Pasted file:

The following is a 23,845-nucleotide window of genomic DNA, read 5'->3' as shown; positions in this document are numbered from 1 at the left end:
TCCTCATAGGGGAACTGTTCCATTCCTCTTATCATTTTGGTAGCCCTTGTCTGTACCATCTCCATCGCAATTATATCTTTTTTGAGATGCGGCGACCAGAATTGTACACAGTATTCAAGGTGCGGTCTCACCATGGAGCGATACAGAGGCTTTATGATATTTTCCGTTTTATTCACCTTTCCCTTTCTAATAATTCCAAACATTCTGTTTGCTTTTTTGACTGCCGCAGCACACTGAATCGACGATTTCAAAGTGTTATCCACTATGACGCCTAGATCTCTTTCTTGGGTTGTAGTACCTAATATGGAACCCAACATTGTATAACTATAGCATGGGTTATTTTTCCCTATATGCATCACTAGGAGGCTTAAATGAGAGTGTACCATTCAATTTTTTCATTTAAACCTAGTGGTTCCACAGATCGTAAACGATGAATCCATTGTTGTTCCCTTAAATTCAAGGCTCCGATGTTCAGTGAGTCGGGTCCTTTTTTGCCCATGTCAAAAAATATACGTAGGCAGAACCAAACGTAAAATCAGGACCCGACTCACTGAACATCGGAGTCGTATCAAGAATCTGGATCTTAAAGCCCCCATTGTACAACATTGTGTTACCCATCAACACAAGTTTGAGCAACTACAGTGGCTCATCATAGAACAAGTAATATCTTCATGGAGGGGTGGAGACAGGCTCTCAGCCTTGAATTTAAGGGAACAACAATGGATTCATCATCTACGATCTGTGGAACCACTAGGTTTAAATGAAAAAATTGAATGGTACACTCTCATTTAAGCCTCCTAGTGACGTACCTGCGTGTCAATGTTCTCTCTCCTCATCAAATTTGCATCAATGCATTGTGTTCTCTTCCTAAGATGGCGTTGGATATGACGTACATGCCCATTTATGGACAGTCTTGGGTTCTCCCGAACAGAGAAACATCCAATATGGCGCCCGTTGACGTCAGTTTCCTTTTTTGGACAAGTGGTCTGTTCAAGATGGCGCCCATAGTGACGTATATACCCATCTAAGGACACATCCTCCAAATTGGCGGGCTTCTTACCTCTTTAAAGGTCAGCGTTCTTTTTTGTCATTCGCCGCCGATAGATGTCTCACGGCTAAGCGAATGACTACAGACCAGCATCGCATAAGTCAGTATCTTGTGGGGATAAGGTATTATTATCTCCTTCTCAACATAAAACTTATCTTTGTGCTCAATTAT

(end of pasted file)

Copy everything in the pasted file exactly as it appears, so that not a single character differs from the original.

The following is a 23,845-nucleotide window of genomic DNA, read 5'->3' as shown; positions in this document are numbered from 1 at the left end:
TCCTCATAGGGGAACTGTTCCATTCCTCTTATCATTTTGGTAGCCCTTGTCTGTACCATCTCCATCGCAATTATATCTTTTTTGAGATGCGGCGACCAGAATTGTACACAGTATTCAAGGTGCGGTCTCACCATGGAGCGATACAGAGGCTTTATGATATTTTCCGTTTTATTCACCTTTCCCTTTCTAATAATTCCAAACATTCTGTTTGCTTTTTTGACTGCCGCAGCACACTGAATCGACGATTTCAAAGTGTTATCCACTATGACGCCTAGATCTCTTTCTTGGGTTGTAGTACCTAATATGGAACCCAACATTGTATAACTATAGCATGGGTTATTTTTCCCTATATGCATCACTAGGAGGCTTAAATGAGAGTGTACCATTCAATTTTTTCATTTAAACCTAGTGGTTCCACAGATCGTAAACGATGAATCCATTGTTGTTCCCTTAAATTCAAGGCTCCGATGTTCAGTGAGTCGGGTCCTTTTTTGCCCATGTCAAAAAATATACGTAGGCAGAACCAAACGTAAAATCAGGACCCGACTCACTGAACATCGGAGTCGTATCAAGAATCTGGATCTTAAAGCCCCCATTGTACAACATTGTGTTACCCATCAACACAAGTTTGAGCAACTACAGTGGCTCATCATAGAACAAGTAATATCTTCATGGAGGGGTGGAGACAGGCTCTCAGCCTTGAATTTAAGGGAACAACAATGGATTCATCATCTACGATCTGTGGAACCACTAGGTTTAAATGAAAAAATTGAATGGTACACTCTCATTTAAGCCTCCTAGTGACGTACCTGCGTGTCAATGTTCTCTCTCCTCATCAAATTTGCATCAATGCATTGTGTTCTCTTCCTAAGATGGCGTTGGATATGACGTACATGCCCATTTATGGACAGTCTTGGGTTCTCCCGAACAGAGAAACATCCAATATGGCGCCCGTTGACGTCAGTTTCCTTTTTTGGACAAGTGGTCTGTTCAAGATGGCGCCCATAGTGACGTATATACCCATCTAAGGACACATCCTCCAAATTGGCGGGCTTCTTACCTCTTTAAAGGTCAGCGTTCTTTTTTGTCATTCGCCGCCGATAGATGTCTCACGGCTAAGCGAATGACTACAGACCAGCATCGCATAAGTCAGTATCTTGTGGGGATAAGGTATTATTATCTCCTTCTCAACATAAAACTTATCTTTGTGCTCAATTAT